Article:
Violence in Iraq is helping to make gasoline in the U.S. more expensive, depriving drivers of the usual price break between Memorial Day and July Fourth.
Global oil prices have risen 5 percent since an insurgency took over two Iraqi cities. Any sustained increase in oil and gasoline prices can damp economic growth.
In the U.S., the average price of $3.68 per gallon is the highest price for this time of year since 2008, the year gasoline hit its all-time high. The good news is that gasoline is not likely to spike above $4 as it did 6 years ago, experts say. Or even cross $3.90, as in 2011 and 2012.
“You are going to pay a little more than we thought you were going to pay,” says Tom Kloza, chief oil analyst at the Oil Price Information Service and GasBuddy.com. “But you are not going to see any apocalyptic numbers.”
Gasoline prices typically fall in the weeks following Memorial Day, after supplies increase enough to fill up the cars of the nation’s vacationers as summer approaches. Prices have declined during the previous three Junes, by an average of 21 cents per gallon, according to AAA.
This year, drivers are paying more. The average has risen every day for a week, and is now higher than it was on Memorial Day — with more increases sure to come.
Higher fuel costs can reduce economic growth — in the U.S. and around the world — because they raise costs for businesses and leave drivers with less money to spend on other things.
In the U.S., a ten-cent rise in the price of gasoline only costs a typical driver an extra $1.50 to fill up a tank, but if that rise is sustained over a year it costs the U.S. economy $13.5 billion.
Cheaper than 2013
The average gas price so far this year, however, is still 5 cents cheaper than it was last year over the same period.
Even before violence in Iraq broke out, gasoline prices were falling more slowly than expected because of rising U.S. fuel demand and extensive maintenance at some Gulf Coast refineries that reduced gasoline output.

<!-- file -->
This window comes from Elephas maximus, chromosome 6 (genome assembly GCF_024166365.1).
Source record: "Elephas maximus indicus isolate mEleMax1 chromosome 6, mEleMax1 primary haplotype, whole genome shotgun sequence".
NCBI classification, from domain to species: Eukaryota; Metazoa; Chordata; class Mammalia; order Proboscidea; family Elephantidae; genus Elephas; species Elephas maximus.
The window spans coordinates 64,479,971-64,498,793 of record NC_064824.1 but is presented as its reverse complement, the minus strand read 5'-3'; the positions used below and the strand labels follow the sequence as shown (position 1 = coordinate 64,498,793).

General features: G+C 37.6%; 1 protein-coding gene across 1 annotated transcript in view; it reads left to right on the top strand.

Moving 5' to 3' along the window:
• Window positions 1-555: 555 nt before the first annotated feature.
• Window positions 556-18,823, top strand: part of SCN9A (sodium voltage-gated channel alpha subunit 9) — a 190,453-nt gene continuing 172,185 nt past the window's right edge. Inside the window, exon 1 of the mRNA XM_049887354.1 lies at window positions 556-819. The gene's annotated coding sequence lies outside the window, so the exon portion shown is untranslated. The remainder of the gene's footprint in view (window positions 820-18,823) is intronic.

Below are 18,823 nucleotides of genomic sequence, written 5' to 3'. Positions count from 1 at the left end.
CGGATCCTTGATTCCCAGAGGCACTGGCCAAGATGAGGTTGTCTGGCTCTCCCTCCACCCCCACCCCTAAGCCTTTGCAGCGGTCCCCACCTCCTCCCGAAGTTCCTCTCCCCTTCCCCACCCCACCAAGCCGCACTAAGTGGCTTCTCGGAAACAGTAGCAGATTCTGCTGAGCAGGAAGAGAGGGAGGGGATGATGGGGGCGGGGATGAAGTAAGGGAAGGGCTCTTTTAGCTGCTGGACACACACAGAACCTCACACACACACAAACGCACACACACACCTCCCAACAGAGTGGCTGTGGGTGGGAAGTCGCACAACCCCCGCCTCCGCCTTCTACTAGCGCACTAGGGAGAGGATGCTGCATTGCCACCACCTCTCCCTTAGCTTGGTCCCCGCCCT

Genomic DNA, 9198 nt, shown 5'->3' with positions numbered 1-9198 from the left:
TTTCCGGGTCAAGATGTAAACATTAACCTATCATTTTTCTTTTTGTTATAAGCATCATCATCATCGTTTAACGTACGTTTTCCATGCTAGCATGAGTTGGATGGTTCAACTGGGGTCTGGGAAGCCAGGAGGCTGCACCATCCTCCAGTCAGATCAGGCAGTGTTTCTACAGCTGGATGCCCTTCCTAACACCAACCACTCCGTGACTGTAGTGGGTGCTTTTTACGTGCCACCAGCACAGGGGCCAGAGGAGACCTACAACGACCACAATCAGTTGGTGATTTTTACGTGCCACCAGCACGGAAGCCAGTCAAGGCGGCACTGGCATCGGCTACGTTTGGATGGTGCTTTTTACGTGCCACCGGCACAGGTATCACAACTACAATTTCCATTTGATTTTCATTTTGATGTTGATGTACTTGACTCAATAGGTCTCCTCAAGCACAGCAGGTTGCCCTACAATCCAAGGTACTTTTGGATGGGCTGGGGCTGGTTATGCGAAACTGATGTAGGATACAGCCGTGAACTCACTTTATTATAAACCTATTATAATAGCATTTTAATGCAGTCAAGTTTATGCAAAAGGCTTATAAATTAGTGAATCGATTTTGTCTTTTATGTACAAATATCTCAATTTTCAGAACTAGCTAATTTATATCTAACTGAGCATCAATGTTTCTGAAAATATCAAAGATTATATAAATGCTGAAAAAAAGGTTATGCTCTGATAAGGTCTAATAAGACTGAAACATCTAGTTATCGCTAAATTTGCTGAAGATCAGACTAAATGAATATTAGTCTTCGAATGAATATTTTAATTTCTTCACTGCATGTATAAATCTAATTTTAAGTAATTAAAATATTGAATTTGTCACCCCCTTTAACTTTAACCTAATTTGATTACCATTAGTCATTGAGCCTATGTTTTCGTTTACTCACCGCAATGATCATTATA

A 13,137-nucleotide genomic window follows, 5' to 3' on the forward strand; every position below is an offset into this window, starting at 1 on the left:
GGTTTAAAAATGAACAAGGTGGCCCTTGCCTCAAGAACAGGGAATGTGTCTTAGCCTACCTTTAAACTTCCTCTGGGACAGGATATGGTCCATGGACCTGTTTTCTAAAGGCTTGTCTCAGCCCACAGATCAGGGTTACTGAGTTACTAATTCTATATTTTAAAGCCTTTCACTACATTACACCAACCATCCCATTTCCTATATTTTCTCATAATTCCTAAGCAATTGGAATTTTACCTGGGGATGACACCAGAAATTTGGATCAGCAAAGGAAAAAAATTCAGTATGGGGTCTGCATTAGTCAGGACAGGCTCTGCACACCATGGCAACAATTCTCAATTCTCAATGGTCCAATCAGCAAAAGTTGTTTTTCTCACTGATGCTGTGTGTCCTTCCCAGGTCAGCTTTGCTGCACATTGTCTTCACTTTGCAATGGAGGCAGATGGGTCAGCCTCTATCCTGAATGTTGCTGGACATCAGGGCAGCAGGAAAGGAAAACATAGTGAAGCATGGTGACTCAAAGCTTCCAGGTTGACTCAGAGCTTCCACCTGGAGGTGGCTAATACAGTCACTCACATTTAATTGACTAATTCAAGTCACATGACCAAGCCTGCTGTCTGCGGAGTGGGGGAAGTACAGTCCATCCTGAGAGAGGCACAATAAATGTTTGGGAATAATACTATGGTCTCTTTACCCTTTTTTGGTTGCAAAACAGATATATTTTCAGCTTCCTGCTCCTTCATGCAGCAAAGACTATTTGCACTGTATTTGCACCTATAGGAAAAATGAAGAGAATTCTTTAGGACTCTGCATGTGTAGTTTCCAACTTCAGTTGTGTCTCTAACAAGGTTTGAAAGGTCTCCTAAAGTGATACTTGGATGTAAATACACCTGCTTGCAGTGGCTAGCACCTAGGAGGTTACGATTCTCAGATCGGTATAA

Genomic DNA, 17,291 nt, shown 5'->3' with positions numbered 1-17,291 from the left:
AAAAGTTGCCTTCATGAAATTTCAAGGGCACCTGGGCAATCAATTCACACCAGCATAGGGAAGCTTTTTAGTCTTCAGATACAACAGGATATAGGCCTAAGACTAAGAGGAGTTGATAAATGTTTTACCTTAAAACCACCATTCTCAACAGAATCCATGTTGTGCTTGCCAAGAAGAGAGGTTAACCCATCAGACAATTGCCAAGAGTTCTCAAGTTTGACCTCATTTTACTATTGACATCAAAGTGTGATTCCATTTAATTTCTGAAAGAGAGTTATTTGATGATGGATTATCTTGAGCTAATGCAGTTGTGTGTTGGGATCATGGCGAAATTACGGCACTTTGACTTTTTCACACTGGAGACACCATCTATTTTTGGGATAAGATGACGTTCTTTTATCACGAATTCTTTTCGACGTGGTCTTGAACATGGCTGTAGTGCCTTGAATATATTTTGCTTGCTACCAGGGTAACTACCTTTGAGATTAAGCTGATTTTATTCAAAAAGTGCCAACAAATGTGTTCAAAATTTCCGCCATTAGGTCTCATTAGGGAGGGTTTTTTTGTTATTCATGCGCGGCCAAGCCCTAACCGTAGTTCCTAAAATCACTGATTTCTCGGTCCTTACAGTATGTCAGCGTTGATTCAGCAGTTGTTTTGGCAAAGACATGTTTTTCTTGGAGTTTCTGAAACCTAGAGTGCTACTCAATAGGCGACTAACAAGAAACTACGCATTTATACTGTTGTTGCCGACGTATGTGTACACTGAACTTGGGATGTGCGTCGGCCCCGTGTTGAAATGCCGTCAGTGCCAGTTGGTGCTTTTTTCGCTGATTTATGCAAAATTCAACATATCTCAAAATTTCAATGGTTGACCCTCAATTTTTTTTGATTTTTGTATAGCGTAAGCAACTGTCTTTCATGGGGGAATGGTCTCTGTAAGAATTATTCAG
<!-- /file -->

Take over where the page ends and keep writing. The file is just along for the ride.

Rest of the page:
Iraq’s largest refinery attacked
The price of oil climbed on Thursday as the violence gripping energy producer Iraq continued to weigh on supply fears, with global crude pushing higher after hitting a nine-month high.
Army troops and Islamic militants battled for control of Iraq’s largest oil refinery, which by late Wednesday remained in government hands. All of the facility’s output is used domestically so crude production and exports aren’t affected but the violence underscores how the fighting may threaten the energy infrastructure that Iraq is rebuilding to meet global demand.
The price of benchmark crude for July delivery rose 57 cents to $106.54 per barrel in electronic trading on the New York Mercantile Exchange. The contract fell 39 cents to settle at $105.97 on Wednesday, the first time in a week it finished under $106 after a U.S. Energy Department report showed supplies dropped far less than expected last week.
Brent crude, used to price international oils, rose 30 cents to $114.56 a barrel in London, a day after it added 81 cents to close at its highest level since September.
In other energy futures trading: